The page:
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Returning to the Road: Coronavirus Disease (COVID-19) Risk Advisory

April 30, 2020
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Traveling on the road

With the majority of the United States maintaining shelter in place and safe social distancing measures, our cars have also been practicing social distancing from each other. Over the last few months, the congestion and overall traffic on highways and main roads have been cleared for professional drivers to provide goods and services to our essential businesses.

The Road Ecology Center at the University of California, Davis published a study showing crashes have been cut in half between Feb. 27 and April 11 compared to the same time last year. The report estimates this is a savings to the State of California of about $1 Billion dollars during this time frame. Additional reports around the country are providing similar statistics. In Indianapolis, car crash reports are down 27%.

This has also had an effect on air quality, gasoline and oil pricing, and personal auto insurance premiums, as discussed in our previous post, How is COVID-19 Impacting My Car Insurance? What is not being discussed is what will happen once everyone is back on the road again. And more importantly, how do we prevent a spike in accidents once we return to the road?

Until Level 5 of vehicle autonomy is reached, the human element in driving will always be a factor. The National Highway and Traffic Safety Administration estimates that 400,000 people are injured a year as a result of distracted driving.

Furthermore, a NHTSA study in 2015 shows that “decision error such as driving too fast for conditions, too fast for the curve, false assumption of others’ actions, illegal maneuver and misjudgment of gap or others’ speed accounted for about 33 percent of the crashes” for that year.

Over the next month, drivers will be returning to the road as more businesses reopen. The surge of drivers back on the road will be the equivalent of the first snowstorm, or rain after the dry season, where it seems like everyone on the road is driving for the very first time. Those returning to work will be learning to drive again. Below are some guidelines and suggestions to be aware of when commuting to work begins as the country is re-opened:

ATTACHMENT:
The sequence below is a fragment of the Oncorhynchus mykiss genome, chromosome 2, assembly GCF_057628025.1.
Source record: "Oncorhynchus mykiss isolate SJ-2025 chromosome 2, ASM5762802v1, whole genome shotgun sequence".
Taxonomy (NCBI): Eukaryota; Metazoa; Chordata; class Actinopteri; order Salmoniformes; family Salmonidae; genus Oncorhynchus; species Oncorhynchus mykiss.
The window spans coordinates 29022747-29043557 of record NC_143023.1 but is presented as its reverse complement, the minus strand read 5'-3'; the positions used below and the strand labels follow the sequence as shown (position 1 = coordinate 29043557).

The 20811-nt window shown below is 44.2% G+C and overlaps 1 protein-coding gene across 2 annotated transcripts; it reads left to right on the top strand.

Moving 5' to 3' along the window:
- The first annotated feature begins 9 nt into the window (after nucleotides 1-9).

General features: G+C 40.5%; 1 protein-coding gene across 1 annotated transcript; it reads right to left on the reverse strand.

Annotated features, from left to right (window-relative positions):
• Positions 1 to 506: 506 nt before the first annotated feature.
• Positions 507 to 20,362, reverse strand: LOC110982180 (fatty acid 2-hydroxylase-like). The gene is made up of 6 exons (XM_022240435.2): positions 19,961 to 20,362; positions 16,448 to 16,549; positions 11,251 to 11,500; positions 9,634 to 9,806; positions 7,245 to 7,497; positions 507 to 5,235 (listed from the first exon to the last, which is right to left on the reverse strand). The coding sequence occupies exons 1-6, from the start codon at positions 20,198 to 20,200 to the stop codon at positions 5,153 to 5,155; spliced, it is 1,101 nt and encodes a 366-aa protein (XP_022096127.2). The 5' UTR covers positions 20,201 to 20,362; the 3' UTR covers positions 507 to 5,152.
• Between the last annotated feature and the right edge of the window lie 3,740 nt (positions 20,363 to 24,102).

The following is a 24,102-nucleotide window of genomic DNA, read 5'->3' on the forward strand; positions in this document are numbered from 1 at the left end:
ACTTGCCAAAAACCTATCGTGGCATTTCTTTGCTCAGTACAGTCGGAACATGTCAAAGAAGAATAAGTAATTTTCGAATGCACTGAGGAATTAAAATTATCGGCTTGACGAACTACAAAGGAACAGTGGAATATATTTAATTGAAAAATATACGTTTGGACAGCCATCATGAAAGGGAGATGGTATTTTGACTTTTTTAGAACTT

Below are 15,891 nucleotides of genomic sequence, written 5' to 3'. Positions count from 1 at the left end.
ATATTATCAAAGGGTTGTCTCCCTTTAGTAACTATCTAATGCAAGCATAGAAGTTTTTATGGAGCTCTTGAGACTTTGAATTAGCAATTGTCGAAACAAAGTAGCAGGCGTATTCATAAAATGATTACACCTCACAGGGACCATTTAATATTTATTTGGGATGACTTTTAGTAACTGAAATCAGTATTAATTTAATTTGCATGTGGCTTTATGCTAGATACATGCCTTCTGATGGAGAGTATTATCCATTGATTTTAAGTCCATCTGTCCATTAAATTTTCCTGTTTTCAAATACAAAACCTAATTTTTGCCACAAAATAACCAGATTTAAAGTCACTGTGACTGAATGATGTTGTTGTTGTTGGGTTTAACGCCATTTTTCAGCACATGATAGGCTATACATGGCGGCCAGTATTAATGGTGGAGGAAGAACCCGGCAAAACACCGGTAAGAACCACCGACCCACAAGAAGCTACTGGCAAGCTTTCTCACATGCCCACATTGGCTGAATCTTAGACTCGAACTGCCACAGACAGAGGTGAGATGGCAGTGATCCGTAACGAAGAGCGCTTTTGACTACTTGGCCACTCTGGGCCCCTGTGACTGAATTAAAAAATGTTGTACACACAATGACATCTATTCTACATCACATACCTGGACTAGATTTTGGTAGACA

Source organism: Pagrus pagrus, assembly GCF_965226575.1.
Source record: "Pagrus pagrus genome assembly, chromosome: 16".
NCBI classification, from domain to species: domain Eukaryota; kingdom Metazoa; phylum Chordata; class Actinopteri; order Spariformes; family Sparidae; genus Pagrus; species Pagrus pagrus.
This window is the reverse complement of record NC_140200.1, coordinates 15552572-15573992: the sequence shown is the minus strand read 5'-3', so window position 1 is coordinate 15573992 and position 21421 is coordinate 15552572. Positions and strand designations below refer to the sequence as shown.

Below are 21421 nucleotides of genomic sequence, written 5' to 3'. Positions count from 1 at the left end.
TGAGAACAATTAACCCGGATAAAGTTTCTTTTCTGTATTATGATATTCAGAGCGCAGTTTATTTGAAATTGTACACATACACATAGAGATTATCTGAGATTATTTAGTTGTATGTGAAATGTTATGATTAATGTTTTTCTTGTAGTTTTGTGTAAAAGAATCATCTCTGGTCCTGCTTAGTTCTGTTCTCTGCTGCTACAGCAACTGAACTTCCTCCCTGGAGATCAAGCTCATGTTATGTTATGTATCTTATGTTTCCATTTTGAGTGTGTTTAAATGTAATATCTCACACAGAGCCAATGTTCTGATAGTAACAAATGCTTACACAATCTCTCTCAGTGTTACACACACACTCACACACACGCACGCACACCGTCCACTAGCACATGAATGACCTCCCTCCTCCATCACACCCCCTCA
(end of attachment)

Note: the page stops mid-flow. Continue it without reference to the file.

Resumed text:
• Keep a closer eye than normal on the other driver’s behavior. Daily commuters will have been out of practice for almost two months or more and may not be as comfortable driving as they once were.  This could cause erratic driving behavior including hard braking or aggressive lane changing due to following too close or poor reaction times.
  • For those who never stopped driving, there may have been complacency that set in with the empty roadways. Extra attention to those returning to the road will be needed.
  • Be patient! Unless you are driving over a very long distance, going 15mph over the speed limit will only save you seconds on your drive. Keep a safe distance and do not let another driver’s aggressive behavior dictate your own driving actions.
  • Check your vehicle before returning to work. During the shelter in place due to COVID-19, the weather across the entire country as fluctuated. Constant changes in temperature can effect your tire pressure. Additionally, vehicles sitting for prolonged times could have issues with brake pads and rotors. Having a professional to check both your tire pressure and brakes is recommended, or at the very least drive around your area to check your brakes for any issues.

In addition to the above suggestions, this may also be a great time to revisit your business’ driver training program. Oswald has an online-based risk management center that can assist with your driver, safety, and HR-related training.

Should you have any questions, please contact us direct or learn more from our COVID-19 Resource Center.

Jim Paluf
Risk Management Consultant
440.549.1143
Email

 

(Sources: roadecology.com, theindychannel.com, forbes.com, nhtsa,gov, crashstats.nhtsa.dot.gov)

Note: This communication is for informational purposes only. Although every reasonable effort is made to present current and accurate information, Oswald makes no guarantees of any kind and cannot be held liable for any outdated or incorrect information. View our communications policy.